Main Article Content
Opioid agonist treatment (OAT) is a safe and effective treatment for opioid use disorder (OUD). However, people commonly stop and start OAT and their risk of death is high immediately after stopping. The prevalence of illicitly manufactured fentanyl and other highly potent synthetic opioids have increased in the illicit drug supply globally. Yet, there is limited evidence examining the relationship between OAT and mortality when these contaminants are widely available in the illicit drug supply.
Objectives and Approach
We aimed to compare the risk of mortality on and off OAT in a setting with a high prevalence of illicitly manufactured fentanyl and other potent synthetic opioids in the illicit drug supply. We linked five health administrative datasets in British Columbia, Canada, creating a cohort of 55,347 people with OUD who received OAT during a 23-year period (1996 to 2018). We compared the risk of mortality on and off treatment over time, and according to time since starting or stopping treatment and by medication type.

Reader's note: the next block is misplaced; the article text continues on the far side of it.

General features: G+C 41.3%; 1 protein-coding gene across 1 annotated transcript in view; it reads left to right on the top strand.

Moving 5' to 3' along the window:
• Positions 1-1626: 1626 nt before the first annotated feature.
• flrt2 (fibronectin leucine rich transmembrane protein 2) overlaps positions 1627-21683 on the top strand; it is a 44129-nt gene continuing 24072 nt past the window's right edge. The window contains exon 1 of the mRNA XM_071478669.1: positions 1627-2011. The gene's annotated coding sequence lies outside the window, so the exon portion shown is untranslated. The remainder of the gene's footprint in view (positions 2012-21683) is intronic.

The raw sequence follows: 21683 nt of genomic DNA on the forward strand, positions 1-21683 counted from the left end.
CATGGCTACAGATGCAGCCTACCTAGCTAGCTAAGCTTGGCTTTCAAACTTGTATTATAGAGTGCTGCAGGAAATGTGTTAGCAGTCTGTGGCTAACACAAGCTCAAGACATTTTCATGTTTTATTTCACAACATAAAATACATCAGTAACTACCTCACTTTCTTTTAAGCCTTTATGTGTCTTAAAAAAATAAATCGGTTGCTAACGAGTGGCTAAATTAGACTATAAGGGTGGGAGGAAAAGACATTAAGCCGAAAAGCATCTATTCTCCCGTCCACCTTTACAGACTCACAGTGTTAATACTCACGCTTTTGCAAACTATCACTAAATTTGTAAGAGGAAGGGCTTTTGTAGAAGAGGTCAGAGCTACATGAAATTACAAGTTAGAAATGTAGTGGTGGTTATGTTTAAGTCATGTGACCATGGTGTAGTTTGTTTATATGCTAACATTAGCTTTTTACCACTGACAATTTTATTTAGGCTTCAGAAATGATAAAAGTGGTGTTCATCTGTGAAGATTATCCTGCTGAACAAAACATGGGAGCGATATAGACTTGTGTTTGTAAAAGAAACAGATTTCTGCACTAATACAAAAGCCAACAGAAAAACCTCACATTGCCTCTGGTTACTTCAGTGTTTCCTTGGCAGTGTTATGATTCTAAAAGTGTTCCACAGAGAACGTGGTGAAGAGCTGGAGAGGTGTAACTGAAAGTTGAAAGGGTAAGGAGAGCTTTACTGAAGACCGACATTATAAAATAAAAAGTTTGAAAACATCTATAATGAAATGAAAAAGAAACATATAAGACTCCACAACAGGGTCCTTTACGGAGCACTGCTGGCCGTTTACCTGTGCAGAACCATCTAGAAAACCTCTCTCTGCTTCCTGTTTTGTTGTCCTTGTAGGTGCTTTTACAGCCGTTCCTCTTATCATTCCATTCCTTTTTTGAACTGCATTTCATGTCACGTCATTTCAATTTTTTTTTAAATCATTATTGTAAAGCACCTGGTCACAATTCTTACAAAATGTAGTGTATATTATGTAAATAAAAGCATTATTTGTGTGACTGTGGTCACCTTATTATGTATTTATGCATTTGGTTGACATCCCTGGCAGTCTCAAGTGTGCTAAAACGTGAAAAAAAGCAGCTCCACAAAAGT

7,030 of 55,347 (12.7%) OAT recipients died during follow-up. All-cause SMR was substantially lower on OAT (4.6 [4.4 to 4.8]) compared to off OAT (9.7 [9.5 to 10.0]). In a period of increasing prevalence of fentanyl, the relative risk of mortality off OAT was 2.1 [1.8 to 2.4] times higher than on OAT prior to the introduction of fentanyl, and increased to 3.4 [2.8 to 4.3] at the end of the study period (65% increase in relative risk).
Conclusion / Implications
The protective effect of OAT on mortality increased as fentanyl and other synthetic opioids became common in the illicit drug supply, while the risk of mortality remained high off OAT. As fentanyl becomes more widespread globally, these findings highlight the importance of interventions that improve retention on opioid agonist treatment and prevent recipients from stopping treatment.
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